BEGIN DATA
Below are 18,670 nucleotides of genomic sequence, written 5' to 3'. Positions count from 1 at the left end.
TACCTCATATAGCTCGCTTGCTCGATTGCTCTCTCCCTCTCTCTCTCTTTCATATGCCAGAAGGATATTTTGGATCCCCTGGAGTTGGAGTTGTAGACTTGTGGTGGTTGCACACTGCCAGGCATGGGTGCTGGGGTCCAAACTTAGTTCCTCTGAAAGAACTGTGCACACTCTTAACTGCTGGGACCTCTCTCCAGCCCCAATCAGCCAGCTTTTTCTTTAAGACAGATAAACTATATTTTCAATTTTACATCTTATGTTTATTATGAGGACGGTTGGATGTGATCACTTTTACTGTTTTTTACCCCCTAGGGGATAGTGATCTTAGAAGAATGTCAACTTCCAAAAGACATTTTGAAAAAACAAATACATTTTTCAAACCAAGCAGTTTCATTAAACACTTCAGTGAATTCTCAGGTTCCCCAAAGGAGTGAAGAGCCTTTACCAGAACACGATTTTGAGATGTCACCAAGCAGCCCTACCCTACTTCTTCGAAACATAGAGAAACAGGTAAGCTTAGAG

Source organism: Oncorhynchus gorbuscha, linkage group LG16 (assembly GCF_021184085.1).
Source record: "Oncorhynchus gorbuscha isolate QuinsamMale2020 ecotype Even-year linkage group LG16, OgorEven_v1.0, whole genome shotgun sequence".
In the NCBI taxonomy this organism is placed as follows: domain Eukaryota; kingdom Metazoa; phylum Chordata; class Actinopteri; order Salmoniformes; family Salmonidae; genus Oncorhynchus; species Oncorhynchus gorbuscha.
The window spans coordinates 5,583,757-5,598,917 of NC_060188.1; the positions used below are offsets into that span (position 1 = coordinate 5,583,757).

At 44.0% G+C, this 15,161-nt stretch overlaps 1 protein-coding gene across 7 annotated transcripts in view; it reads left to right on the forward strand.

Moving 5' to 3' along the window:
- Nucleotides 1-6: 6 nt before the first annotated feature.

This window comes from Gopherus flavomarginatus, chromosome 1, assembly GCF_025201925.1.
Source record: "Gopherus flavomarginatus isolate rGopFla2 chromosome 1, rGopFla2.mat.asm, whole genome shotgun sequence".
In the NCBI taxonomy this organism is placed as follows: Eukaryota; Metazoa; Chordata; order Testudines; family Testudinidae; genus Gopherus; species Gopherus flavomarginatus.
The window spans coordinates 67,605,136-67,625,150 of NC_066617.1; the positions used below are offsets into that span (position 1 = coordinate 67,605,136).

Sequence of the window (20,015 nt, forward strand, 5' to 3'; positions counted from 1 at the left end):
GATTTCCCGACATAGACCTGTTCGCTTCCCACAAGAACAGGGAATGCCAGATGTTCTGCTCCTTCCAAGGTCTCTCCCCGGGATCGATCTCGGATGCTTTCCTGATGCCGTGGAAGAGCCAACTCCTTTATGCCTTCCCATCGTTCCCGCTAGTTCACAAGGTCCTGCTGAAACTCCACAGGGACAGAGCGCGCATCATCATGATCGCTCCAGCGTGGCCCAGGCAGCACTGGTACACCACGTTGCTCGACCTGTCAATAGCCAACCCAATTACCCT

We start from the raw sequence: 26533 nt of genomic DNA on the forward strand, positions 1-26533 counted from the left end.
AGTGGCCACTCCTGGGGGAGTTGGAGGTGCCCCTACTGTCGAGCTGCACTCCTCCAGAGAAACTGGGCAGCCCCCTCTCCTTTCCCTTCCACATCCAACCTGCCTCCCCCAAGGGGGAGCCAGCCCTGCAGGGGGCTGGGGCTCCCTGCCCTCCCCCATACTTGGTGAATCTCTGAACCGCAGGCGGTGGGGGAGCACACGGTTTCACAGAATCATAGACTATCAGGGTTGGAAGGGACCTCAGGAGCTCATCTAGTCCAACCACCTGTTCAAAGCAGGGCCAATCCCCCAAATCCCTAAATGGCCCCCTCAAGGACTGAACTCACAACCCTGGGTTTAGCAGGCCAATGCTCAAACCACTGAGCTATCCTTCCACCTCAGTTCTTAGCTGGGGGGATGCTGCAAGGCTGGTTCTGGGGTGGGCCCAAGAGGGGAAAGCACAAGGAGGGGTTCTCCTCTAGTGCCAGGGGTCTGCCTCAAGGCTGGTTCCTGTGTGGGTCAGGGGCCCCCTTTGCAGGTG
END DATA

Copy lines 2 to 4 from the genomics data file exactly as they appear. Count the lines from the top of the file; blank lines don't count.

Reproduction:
TACCTCATATAGCTCGCTTGCTCGATTGCTCTCTCCCTCTCTCTCTCTTTCATATGCCAGAAGGATATTTTGGATCCCCTGGAGTTGGAGTTGTAGACTTGTGGTGGTTGCACACTGCCAGGCATGGGTGCTGGGGTCCAAACTTAGTTCCTCTGAAAGAACTGTGCACACTCTTAACTGCTGGGACCTCTCTCCAGCCCCAATCAGCCAGCTTTTTCTTTAAGACAGATAAACTATATTTTCAATTTTACATCTTATGTTTATTATGAGGACGGTTGGATGTGATCACTTTTACTGTTTTTTACCCCCTAGGGGATAGTGATCTTAGAAGAATGTCAACTTCCAAAAGACATTTTGAAAAAACAAATACATTTTTCAAACCAAGCAGTTTCATTAAACACTTCAGTGAATTCTCAGGTTCCCCAAAGGAGTGAAGAGCCTTTACCAGAACACGATTTTGAGATGTCACCAAGCAGCCCTACCCTACTTCTTCGAAACATAGAGAAACAGGTAAGCTTAGAG

Source organism: Oncorhynchus gorbuscha, linkage group LG16 (assembly GCF_021184085.1).
Source record: "Oncorhynchus gorbuscha isolate QuinsamMale2020 ecotype Even-year linkage group LG16, OgorEven_v1.0, whole genome shotgun sequence".